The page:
Still, there are so many more underclassmen than seniors playing big minutes in modern college basketball that this prop would be a long-shot “yes” with plus-odds on “no.”  At least until there’s a top seed with a bunch of tiny senior shooters, too short for the NBA but deadly on an NCAA court.

Longest Shot of the Tournament

Bruce Morris of Marshall University made the longest shot in NCAA basketball history in 1985, successfully launching an almost 90-foot baseball toss from his own baseline.

Morris’s shot involved a lot of luck. But a team-based, longest-shot-made proposition bet for the NCAA Tournament would pose a half-luck, half-skill scenario for bettors. Teams like Purdue and Michigan State have excellent rosters full of 3-point specialists and would top the betting board. But an answered-prayer such as Morris’s could always steal the mantle. If the lucky athlete played for a team not known for its shooting, a miracle heave-ho would flatten a lot of wallets too.

16th Seed’s Smallest Margin of Defeat

Every year, odds are placed on the likelihood of a 16th-seeded squad beating a 1st seed in the Round of 64. It’s the ultimate sucker bet. No 16th seed has ever beaten a top seed in the NCAA Tournament.

So how about a wrinkle? A fantasy prop bet (which could easily become the real deal) would ask the gambler to choose which 16th seed came closest to beating their highly-ranked opponents in the opening game.

If this prop bet existed, bettors who went all-in on University of North Carolina-Asheville to beat Fab Melo-less Syracuse in the Round of 64 in 2012 would have had an alternative to getting screwed by a referee in the final minutes. UNC-Asheville’s controversial loss would have won the smallest-losing-margin category among 16th seeds by a mile.

Of course, if a 16th seed happened to score an historic upset, it would count as the smallest losing margin, just as the bettor still wins ATS if their underdog pick beats both the spread and a favored opponent.

Gamblers would need to use reverse-logic as well. Simply betting on the strongest 1st seed wouldn’t cut it, since not all 16th seeds are created alike.

Furthermore, Virginia or Kansas versus a patsy could look like a murder at halftime but involve a lot of garbage time in the 2nd half for the 16th seed to catch up. Meanwhile a more closely-contested 1st vs 16th match-up could end with a huge rally from the contending team, and potentially a bigger margin of victory.

Most Chaotic Game

This would be a super-fun prop bet that takes place at the beginning of the tournament and between each round. Which pair of teams will have the sloppiest, most-chaotic basketball game for 2 halves?

Determining a winner would hinge on a trio of stats added together: total steals in the game, total fouls in the game, and the total number of offensive rebounds over 40 minutes. Handicappers would have fun analyzing which type of match-up would provide the most chaos on the court.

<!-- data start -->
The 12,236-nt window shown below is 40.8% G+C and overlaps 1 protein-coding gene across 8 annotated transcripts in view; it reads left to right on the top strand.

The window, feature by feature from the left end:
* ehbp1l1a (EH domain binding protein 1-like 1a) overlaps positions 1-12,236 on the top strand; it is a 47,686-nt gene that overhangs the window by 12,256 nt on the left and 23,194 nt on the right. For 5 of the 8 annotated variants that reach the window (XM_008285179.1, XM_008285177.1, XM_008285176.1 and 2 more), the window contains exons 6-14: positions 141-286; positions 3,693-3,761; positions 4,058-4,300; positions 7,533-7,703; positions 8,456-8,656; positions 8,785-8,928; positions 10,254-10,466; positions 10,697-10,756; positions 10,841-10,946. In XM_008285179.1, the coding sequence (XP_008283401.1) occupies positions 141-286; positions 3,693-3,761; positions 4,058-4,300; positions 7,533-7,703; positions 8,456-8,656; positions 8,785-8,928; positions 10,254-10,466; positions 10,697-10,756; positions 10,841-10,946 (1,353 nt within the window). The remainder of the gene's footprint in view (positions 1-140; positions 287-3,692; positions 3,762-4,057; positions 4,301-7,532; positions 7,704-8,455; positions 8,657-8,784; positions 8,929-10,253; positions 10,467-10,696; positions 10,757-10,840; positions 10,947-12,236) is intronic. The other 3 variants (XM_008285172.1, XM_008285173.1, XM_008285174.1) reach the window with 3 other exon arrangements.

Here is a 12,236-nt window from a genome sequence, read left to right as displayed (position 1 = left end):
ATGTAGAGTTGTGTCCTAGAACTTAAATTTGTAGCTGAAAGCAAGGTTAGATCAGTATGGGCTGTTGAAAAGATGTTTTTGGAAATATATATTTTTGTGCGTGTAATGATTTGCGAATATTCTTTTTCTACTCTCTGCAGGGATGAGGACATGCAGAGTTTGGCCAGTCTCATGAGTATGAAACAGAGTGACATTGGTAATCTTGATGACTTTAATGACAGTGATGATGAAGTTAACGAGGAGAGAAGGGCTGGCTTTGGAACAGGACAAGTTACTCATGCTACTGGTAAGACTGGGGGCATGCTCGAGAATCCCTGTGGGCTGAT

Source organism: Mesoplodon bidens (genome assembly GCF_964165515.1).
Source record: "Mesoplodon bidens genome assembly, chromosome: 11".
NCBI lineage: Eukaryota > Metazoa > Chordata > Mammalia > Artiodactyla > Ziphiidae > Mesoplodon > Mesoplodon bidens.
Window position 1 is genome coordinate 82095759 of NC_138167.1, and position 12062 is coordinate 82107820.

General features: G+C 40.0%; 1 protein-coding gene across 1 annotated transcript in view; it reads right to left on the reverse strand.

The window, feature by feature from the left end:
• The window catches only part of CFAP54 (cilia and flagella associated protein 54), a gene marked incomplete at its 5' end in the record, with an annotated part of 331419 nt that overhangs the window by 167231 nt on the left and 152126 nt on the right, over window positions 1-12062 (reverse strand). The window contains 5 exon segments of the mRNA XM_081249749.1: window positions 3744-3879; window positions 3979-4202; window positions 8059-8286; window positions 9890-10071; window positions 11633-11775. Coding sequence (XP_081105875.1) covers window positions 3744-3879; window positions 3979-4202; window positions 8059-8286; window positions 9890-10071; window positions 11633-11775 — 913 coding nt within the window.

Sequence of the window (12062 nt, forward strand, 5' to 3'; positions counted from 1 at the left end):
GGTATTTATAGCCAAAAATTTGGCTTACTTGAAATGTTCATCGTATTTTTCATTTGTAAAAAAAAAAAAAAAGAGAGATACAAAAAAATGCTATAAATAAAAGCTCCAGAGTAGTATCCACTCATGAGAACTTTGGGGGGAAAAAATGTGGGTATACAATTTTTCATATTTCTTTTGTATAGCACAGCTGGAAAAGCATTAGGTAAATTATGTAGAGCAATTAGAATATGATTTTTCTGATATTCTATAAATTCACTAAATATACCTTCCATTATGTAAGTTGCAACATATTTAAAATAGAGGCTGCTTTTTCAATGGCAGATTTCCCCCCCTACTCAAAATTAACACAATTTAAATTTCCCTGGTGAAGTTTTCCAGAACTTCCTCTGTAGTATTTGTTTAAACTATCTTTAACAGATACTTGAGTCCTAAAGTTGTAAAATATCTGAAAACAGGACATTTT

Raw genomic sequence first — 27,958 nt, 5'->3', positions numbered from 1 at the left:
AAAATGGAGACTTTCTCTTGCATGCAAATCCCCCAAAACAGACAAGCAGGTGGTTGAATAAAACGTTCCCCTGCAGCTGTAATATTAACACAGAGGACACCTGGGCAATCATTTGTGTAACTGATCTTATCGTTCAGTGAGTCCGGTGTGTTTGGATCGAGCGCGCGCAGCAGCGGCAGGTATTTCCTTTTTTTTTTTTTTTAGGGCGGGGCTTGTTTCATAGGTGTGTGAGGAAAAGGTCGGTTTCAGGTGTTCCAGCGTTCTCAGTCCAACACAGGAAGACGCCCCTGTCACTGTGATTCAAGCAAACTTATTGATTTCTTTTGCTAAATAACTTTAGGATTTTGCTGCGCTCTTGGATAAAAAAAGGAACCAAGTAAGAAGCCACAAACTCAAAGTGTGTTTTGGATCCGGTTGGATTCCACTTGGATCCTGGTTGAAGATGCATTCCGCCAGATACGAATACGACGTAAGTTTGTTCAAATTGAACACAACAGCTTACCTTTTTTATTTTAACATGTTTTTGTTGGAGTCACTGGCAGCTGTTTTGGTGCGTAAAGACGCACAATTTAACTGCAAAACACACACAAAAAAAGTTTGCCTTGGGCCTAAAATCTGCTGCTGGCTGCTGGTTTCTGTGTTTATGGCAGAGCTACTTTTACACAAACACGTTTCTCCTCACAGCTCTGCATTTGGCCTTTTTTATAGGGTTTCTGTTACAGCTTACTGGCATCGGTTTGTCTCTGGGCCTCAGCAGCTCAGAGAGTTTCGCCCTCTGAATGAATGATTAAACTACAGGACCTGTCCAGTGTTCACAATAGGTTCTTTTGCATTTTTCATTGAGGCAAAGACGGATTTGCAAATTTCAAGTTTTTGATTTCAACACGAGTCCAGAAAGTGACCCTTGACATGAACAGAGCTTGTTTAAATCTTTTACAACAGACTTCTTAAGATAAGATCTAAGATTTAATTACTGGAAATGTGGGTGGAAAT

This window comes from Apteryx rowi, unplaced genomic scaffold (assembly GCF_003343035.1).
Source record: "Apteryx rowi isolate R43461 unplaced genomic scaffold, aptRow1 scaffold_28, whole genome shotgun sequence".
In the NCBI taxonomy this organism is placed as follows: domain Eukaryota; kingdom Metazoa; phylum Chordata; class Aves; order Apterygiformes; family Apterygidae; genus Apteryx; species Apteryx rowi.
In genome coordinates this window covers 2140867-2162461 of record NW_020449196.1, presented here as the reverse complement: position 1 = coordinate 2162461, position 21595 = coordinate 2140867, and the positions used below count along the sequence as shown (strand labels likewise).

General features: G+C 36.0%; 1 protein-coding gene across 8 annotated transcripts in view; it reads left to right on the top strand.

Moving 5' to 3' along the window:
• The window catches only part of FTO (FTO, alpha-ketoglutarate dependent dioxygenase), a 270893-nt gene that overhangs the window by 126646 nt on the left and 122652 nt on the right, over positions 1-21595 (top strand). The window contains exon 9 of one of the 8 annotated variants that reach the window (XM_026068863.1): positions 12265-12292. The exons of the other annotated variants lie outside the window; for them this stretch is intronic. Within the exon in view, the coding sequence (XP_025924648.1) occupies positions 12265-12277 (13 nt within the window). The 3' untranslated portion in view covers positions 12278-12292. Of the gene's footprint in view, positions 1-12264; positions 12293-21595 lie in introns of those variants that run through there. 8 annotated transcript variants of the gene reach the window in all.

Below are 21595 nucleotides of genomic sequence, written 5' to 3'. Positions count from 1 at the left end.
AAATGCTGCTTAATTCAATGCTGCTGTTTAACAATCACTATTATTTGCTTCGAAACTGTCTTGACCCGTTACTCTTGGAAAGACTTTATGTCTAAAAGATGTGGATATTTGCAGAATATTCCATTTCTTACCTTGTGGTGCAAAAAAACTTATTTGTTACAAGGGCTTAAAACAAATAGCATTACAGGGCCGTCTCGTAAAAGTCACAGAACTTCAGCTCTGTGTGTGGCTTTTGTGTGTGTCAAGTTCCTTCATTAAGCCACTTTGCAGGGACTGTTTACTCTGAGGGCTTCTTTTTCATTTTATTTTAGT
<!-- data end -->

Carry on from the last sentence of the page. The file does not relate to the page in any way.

A school with a group of elite rebounders might rack up impressive numbers on the offensive glass, even in a regular half-court style contest. But that’s only 1 factor out of 3. A fast, scrappy team could spend an afternoon forcing turnovers while committing many of their own, or a desperate program up against a taller, stronger unit could foul and foul, adding to the chaos-total while hacking their way out of March Madness.

There’s also the chance of a double-OT game between fast-break teams winning this prop on the stat sheet thanks to the sheer number of possessions leading to inflated stats.

Get Shorty

My final fantasy-prop is deceptively simple. Who will be the shortest team in the Final Four?

High-rollers would be forced into an interesting choice. The method of listing 9 or 10 contenders such as Villanova, Gonzaga and Duke, then picking the smallest roster, could easily bear fruit. But there’s always a chance of an overlooked school with a bunch of backcourt ballers shocking the field and making it to San Antonio.

The Ohio Bobcats, for instance, took North Carolina to OT in a Sweet Sixteen contest in 2012, hitting 3-pointers from the parking lot and almost overcoming a crushing size disadvantage.

Size matters in the Big Dance. But betting on the shortest squads to win at least 4 times could prove to be more fun than wagering on future NBA players to win the whole thing.

After all, the NCAA Tournament is unique. Its format helps eliminated schools and their student bodies feel like they still accomplished something, just by reaching the final bracket. If casinos get just a little more creative with future March Madness props, maybe bettors whose brackets are busted early-on can feel like they’re still alive and kicking too.